Israel's 2006 Elections: With a Whimper, Not a Bang
Social and Economic Issues
As for Labor, its top dozen or so candidates did indeed promise change, and as a group seemed more impressive than Amir Peretz himself; yet none of them could provide the elbows that Peretz did to eject Peres and finally make Labor at least seem like a Social-Democratic alternative to Bibinomics. Though the 19 Knesset seats garnered by Labor were the same number gained in the previous election, it was the first time in years that Labor didn't actually lose seats, and, aided by the stunning collapse of Likud, Labor re-emerged as a force to be reckoned with. Peretz proved to be nobody's fool and a formidable political force. Whether his self-proclaimed role as tribune of the masses had any grounding in economic reality would eventually be put to the test.
Early commentary on the election suggested that economic justice, or as it's known in Israel, "social issues," were a deciding factor, accounting for the strong showings of Labor, Shas (12 Knesset seats), and the Pensioners (7 seats), each of whom made it a feature of their campaigns. That, however, seemed something of a misreading. Peretz, during his time as head of the Histadrut, the national labor federation, never seriously engaged the genuine and well-documented shortcomings of socialism and the challenges of globalization. His strikes and work actions failed to yield even cost-of-living allowances.
Shas forcefully called attention to the economic travails afflicting much of Israeli society, yet it offered no concrete program for macroeconomic growth. To the contrary, it was hard not to see its call for economic justice as ancillary to, if not a fig leaf for, its religious agenda. Still, Shas could justly revel in the utter evaporation of its former nemesis, Shinui, which went from fifteen seats to zero, perhaps a proper reward for its rabid (possibly even racist) anticlericalism.
And then there was the biggest surprise--the seven seats won by the Pensioners Party. This was in essence the protest vote of generally better-off middle class voters and of young people put off by what they saw as the hopeless torpor of the established parties. That the head of the Pensioners' Party, Rafi Eitan, was a hard-as-nails Mossad operative responsible for the Pollard debacle who became a wealthy man, in part through lucrative deals with Fidel Castro, and that nobody had the slightest idea what he or the other new MKs on his list thought about any public issue other than pension, seemed not to have crossed voters' minds.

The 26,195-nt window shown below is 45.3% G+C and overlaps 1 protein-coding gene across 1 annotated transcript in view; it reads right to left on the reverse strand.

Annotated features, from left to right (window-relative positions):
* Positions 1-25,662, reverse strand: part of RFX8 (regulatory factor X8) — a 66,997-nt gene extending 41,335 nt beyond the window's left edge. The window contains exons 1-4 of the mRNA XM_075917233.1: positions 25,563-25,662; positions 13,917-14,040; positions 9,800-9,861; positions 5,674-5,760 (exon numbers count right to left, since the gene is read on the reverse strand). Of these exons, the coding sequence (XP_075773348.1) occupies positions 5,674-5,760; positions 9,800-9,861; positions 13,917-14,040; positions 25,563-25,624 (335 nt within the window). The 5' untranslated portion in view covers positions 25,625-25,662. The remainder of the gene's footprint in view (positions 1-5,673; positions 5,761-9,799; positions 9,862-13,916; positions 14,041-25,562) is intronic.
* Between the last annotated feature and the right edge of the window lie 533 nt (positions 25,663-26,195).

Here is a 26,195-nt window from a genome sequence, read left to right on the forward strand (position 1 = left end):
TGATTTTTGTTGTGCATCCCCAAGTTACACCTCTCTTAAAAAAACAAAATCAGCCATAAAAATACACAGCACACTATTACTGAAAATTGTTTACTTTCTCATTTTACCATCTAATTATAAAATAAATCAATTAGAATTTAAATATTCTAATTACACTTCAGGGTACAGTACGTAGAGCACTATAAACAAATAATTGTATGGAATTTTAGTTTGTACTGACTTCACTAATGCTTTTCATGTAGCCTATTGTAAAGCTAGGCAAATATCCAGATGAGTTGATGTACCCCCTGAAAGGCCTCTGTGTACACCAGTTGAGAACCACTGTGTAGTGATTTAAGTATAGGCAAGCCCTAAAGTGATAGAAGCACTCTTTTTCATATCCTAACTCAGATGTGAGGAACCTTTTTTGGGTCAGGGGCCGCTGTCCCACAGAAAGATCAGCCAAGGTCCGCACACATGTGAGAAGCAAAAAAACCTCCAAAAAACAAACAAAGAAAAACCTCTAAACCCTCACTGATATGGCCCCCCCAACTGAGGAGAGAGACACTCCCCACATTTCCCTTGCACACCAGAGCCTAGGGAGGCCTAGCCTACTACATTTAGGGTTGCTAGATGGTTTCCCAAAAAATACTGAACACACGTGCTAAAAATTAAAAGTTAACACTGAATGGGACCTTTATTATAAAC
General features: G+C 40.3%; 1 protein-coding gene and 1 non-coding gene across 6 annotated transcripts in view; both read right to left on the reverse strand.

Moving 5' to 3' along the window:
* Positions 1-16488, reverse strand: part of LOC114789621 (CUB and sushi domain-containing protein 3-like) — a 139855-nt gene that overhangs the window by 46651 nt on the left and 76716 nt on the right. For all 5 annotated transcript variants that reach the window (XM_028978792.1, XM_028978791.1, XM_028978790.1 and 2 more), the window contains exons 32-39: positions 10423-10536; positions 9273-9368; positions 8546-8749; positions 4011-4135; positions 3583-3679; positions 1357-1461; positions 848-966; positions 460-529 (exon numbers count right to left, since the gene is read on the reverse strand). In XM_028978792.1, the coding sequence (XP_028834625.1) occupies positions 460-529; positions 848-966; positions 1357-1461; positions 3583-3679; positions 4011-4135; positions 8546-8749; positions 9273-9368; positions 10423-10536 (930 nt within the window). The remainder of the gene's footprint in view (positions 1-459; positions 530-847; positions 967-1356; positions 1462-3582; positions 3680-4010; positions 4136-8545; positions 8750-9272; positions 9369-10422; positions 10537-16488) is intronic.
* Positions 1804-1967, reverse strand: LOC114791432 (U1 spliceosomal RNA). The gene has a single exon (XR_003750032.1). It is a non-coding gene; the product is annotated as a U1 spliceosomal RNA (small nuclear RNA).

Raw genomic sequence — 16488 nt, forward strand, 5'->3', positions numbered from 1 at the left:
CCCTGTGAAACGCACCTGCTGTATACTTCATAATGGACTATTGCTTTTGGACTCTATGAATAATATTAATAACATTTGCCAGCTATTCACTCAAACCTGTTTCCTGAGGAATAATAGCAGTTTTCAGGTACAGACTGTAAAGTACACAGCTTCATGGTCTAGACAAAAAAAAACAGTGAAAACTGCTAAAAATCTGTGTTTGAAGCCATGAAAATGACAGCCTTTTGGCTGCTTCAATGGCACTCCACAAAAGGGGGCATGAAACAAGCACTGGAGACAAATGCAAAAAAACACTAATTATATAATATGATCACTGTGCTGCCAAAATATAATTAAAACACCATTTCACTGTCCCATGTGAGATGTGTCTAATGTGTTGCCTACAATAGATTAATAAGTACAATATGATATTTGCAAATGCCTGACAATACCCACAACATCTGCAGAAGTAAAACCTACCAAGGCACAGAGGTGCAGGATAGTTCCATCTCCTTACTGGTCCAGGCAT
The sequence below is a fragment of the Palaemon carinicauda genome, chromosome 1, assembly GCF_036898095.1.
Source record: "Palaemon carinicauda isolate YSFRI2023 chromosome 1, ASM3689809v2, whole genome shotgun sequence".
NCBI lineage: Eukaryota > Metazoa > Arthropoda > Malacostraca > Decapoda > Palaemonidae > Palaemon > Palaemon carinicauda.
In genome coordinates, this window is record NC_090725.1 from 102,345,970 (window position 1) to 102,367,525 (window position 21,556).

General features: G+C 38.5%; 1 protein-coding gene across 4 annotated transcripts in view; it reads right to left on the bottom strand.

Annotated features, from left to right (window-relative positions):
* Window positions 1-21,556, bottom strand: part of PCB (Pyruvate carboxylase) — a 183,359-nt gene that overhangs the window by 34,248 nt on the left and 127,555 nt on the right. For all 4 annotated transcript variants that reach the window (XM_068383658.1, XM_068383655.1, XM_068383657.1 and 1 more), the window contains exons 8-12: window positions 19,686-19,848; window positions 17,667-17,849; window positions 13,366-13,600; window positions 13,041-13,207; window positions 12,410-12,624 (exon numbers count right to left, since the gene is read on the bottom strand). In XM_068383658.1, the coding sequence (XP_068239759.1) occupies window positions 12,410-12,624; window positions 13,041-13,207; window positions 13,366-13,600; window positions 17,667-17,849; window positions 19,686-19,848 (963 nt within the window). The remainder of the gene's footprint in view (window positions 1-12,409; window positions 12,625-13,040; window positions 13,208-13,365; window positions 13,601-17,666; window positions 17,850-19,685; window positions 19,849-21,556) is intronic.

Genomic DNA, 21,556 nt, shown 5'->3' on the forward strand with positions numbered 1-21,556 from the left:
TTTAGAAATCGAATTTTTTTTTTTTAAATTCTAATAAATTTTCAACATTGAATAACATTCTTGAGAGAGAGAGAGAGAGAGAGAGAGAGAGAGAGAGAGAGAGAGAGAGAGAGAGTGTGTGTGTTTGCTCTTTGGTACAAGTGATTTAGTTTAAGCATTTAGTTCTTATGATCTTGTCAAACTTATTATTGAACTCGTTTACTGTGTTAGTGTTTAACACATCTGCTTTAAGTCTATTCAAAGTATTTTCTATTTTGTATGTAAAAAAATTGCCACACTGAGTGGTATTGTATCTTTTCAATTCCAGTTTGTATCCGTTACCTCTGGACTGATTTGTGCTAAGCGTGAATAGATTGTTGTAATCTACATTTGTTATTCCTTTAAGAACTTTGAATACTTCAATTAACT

Most everybody voted against Bibinomics (Likud garnered only 12 Knesset seats). Yet there was still little intelligent debate about appropriate economic policies for a country like Israel, a world leader in hi-tech whose breathtaking disparities in wealth run directly counter to the strong social solidarity of traditional Zionist ideology.
One major policy debate, however, was settled. A solid consensus emerged among Israel's Jewish polity for leaving the territories, in whole or in part, sooner rather than later. This view spread along a spectrum from, on the left, Meretz, which advocated a full return to the pre-1967 borders and was willing to negotiate on the Right of Return, all the way rightward to Yisrael Beitenu, which advocated not only leaving much of the territories but many of Israel's Arab citizens, as well. In between were Labor and Kadima, who differed on whether to leave the territories unilaterally or as part of a negotiation (an option made less likely by the ascendancy of Hamas).
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